Polygamy: A Very Short Introduction (Very Short Introductions) (Paperback)
Marriage has not always meant just one man and one woman. For much of human history, over much of the globe, the most common alternative was polygamy: marriage involving more than one spouse. Polygamy, or plural marriage, has long been an accepted form of union in human societies, involving people living on every continent. However, polygamy has come to symbolize a problematic, even "barbaric," form of marriage that is often labeled as "backwards," less modern and progressive, embodying the oppression of women by men. In Polygamy: A Very Short Introduction, Sarah M. S. Pearsall explores what plural marriages reveal about the inner workings of marriage and describes the controversies surrounding it. The book emphasizes the diversity of historical polygamist societies, from the Shi'ite Muslims and Wendat men who practiced short-term marriages to the Mixteca, Maori, Inca, Algonquin, and Marta indigenous people of North America and the Pacific Islands, as well as medieval Irish kings, rulers of the Kingdom of Buganda in east Africa, and residents of the Ottoman Empire. Pearsall also explains the Old Testament origins of polygamy in the book of Genesis, making note of vocal Protestant defenders of the practice such as Martin Luther and John Milton, and the divides within Christianity that led to Joseph Smith's establishment of the Church of Jesus Christ of Latter-day Saints (Mormonism) and the Mormons' fight throughout the 19th-century under his successor Brigham Young's leadership to freely practice plural marriage. Polygamy: A Very Short Introduction looks at how polygamous domestic and sexual relationships have influenced larger dynamics of power, gender, rank, race, and religion in societies all over the world, while also attempting to untangle the paradox of female constraint and liberty for women who advocated for polygamy, arguing that plural marriage offered security and stability rather than restraint for women. In balancing an explanation of the many complexities and misunderstandings of plural marriage, the book reveals how polygamy continues to have an influence on society today.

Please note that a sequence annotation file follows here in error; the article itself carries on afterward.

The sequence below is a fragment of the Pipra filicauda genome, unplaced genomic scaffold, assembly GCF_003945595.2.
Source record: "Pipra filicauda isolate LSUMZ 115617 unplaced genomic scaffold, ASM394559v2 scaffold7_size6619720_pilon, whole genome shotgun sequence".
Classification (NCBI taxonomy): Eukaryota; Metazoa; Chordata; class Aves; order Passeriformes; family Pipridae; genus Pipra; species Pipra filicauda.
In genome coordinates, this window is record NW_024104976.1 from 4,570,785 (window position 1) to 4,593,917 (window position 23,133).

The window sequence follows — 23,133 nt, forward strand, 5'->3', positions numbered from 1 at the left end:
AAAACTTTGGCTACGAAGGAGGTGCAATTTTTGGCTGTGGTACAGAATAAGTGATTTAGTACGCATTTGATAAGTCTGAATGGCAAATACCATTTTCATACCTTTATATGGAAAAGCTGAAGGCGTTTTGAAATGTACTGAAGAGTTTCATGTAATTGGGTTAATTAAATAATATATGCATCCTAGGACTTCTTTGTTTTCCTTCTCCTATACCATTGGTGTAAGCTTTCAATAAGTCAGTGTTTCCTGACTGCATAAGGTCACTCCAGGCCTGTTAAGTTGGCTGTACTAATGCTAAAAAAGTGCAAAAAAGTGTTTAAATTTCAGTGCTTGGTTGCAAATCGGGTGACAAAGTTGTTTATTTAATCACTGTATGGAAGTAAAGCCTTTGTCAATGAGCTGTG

Sarah M. S. Pearsall is Professor of History at Johns Hopkins University and previously taught early American and Atlantic history at Cambridge University, where she was a fellow of Robinson College. Her work on marriages and families has been funded by the National Endowment for the Humanities and the British Academy. She is the author of Polygamy An Early American History.